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Saturday, May 25, 2024 | Back issues
Courthouse News Service Courthouse News Service

Indian Tribe May Collect on 150-Year-Old Trust

(CN) - The descendants of a Minnesota Indian tribe that was loyal to the U.S. government during the 1862 Sioux Uprising were unfairly deprived of benefits from three tracts of tribal land, the U.S. Court of Federal Claims ruled.

Judge Charles Lettow rejected the government's argument that appropriations laws passed by Congress in 1980 trumped the Mdewakanton Sioux's right to funds that originated from a trust created in the late 1800s.

"Fairly interpreted, in light of the historical record and 90 years of the department's own legal opinions and actions, the appropriations acts are reasonably amenable to the reading that they created a money-mandating duty on the part of the government to the lineal descendants of the loyal Mdewakanton," Lettow wrote.

The government set aside the funds for the Mdewakanton as a reward for their help in a revolt against the government by Minnesota Sioux tribes.

Angry that the government refused to hand over money in exchange for the land the tribes relinquished, the resulting massacre left 500 settlers dead. After U.S. armed forces quelled the rebellion, Sioux were removed from land in the state.

The Mdewakanton, who sat out the revolt or actively helped the settlers, were rewarded for their loyalty in appropriations laws passed in 1888, 1889 and 1890.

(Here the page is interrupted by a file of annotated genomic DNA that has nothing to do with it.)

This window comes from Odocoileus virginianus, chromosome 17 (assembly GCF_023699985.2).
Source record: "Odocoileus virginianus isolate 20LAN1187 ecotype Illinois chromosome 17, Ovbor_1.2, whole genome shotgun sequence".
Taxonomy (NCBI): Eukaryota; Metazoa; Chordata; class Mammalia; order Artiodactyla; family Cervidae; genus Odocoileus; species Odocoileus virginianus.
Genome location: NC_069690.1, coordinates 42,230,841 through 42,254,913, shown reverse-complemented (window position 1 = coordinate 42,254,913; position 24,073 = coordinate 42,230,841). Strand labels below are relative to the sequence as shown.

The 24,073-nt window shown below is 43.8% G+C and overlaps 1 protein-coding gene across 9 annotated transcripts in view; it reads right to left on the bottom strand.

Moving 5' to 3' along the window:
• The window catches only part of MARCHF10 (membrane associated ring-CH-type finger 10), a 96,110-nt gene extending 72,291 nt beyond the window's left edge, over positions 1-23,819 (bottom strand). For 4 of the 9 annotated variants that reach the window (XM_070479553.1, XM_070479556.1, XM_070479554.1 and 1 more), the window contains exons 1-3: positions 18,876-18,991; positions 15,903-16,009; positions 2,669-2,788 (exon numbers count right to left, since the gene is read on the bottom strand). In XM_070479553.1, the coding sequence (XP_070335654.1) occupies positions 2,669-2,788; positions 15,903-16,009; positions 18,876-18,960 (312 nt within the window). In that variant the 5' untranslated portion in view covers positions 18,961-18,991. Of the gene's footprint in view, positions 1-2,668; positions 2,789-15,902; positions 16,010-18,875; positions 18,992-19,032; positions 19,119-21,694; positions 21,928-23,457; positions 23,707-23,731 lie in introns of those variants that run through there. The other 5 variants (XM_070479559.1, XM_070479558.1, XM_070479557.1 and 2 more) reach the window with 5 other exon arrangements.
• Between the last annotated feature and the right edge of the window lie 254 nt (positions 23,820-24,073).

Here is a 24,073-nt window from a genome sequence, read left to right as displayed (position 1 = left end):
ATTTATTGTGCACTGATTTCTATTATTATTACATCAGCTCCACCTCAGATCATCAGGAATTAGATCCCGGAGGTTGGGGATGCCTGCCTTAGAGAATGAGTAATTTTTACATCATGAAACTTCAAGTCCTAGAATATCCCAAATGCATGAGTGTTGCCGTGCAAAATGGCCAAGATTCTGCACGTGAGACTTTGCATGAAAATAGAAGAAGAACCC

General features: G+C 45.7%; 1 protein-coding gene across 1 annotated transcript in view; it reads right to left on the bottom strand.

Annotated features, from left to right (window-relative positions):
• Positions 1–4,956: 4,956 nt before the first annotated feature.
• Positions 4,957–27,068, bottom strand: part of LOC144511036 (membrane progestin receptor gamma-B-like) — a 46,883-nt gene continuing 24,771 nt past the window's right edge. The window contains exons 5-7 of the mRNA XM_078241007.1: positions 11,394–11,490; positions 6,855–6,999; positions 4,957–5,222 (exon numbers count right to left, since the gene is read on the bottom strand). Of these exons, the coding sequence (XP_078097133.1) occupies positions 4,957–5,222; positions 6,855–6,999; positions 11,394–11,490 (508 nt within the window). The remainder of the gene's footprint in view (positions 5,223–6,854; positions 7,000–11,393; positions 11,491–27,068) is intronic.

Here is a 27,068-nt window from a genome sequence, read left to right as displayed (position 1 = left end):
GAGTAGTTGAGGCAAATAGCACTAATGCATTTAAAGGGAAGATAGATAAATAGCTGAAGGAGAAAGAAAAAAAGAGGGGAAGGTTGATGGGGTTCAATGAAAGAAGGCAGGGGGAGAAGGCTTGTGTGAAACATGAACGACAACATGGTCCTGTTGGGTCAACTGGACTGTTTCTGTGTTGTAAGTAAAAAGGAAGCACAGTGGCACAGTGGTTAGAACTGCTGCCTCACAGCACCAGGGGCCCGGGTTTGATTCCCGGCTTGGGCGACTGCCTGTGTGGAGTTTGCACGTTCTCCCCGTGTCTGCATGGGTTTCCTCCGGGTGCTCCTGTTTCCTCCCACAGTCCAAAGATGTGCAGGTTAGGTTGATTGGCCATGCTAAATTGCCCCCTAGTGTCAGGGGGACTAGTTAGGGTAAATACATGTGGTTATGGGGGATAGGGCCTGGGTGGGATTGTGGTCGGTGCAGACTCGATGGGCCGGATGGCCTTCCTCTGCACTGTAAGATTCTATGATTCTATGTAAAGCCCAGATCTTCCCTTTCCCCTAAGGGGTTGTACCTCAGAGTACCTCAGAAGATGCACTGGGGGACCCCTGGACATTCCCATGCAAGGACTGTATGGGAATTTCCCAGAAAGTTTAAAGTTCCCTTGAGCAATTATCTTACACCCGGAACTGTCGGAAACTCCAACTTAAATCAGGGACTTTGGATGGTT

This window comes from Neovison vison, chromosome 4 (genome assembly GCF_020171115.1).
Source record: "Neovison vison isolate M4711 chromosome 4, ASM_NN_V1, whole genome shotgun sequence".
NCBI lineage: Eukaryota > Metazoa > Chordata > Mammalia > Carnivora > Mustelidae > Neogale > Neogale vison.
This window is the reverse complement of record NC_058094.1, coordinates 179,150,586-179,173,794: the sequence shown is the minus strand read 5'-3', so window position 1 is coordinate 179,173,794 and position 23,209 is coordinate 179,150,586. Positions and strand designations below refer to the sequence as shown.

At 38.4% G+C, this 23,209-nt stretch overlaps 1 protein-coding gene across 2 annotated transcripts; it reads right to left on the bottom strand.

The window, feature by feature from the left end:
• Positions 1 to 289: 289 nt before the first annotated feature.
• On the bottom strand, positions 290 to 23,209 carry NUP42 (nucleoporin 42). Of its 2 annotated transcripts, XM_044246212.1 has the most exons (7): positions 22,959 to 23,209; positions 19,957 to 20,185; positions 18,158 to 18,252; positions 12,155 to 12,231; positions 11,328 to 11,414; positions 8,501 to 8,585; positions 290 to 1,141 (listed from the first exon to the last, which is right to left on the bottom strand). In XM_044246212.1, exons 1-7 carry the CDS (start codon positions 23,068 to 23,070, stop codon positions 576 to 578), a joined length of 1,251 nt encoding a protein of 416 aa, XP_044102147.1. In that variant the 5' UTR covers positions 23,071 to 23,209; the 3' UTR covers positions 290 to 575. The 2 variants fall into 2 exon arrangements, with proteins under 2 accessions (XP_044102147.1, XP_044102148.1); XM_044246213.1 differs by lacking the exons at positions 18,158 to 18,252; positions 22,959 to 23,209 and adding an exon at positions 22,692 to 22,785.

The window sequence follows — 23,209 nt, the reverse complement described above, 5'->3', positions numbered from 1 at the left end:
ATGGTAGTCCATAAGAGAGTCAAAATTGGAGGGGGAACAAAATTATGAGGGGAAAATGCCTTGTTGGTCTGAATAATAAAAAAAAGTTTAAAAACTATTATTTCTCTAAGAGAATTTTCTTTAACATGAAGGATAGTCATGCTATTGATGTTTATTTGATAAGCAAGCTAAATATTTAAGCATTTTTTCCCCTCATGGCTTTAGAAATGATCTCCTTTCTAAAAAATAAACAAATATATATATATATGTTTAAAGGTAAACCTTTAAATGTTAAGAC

After other tribes intermingled with the Mdewakanton, however, the Indian Reorganization Act of 1934 changed how the government viewed the three tracts of land.

By the time the 1980 law was passed, the government argued that the Mdewakanton no longer had an exclusive claim to the land.

Lettow sided with the government on one issue: the tribe's entitlement to funds from a transfer of Indian land in Wabasha to a portion of the Upper Mississippi River. He said a 1944 bill crafted by lawmakers extinguished any rights the tribe had to that land under prior appropriations laws.

The judge, however, said the government was liable to the tribe for funds collected before the 1980 laws were enacted.

"The undisputed facts demonstrate that the government disbursed the funds to the three communities rather than to the lineal descendants, thereby contravening the provisions of the appropriations acts that dictated that only eligible Mdewakanton could receive the benefits of the acts and that such benefits be conferred in as equal an amount as practicable," Lettow wrote.

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